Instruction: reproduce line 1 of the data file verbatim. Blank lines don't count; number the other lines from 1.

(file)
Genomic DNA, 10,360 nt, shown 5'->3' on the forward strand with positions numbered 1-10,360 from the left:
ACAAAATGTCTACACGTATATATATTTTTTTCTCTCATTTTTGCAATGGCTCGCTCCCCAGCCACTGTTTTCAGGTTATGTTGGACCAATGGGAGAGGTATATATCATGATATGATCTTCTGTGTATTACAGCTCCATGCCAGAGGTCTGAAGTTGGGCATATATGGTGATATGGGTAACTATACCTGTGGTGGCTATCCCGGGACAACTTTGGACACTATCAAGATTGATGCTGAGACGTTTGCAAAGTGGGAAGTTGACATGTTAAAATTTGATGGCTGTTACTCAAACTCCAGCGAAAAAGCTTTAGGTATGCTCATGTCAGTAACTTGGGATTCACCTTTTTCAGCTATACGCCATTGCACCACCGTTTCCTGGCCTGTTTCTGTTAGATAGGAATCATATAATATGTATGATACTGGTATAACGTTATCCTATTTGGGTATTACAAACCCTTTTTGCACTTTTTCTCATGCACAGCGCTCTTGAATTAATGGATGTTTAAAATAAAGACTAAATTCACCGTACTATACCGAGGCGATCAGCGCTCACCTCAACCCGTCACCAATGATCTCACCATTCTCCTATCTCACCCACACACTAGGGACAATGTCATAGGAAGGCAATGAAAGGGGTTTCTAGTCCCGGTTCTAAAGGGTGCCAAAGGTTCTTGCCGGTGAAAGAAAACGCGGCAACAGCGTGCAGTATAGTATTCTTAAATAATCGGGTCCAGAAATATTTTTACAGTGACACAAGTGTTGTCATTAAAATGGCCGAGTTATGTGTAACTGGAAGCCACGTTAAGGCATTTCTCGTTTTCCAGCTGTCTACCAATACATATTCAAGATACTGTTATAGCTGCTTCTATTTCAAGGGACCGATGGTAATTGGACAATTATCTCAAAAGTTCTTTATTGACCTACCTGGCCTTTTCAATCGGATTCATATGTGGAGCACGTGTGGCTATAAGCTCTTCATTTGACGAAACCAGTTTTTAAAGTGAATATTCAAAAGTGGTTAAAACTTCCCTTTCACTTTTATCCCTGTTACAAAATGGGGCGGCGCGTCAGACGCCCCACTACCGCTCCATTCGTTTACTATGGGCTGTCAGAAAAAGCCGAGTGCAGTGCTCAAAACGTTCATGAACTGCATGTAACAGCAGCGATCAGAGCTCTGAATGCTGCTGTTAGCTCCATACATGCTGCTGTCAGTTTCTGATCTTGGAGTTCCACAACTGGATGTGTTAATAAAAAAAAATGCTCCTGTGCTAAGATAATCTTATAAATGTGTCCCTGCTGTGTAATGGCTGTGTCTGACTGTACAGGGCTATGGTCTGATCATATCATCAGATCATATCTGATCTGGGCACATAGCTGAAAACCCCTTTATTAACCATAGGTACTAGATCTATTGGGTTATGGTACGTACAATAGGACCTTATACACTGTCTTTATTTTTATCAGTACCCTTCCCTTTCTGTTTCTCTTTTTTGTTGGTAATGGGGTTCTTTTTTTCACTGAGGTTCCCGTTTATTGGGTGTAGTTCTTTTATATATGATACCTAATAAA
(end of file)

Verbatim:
Genomic DNA, 10,360 nt, shown 5'->3' on the forward strand with positions numbered 1-10,360 from the left: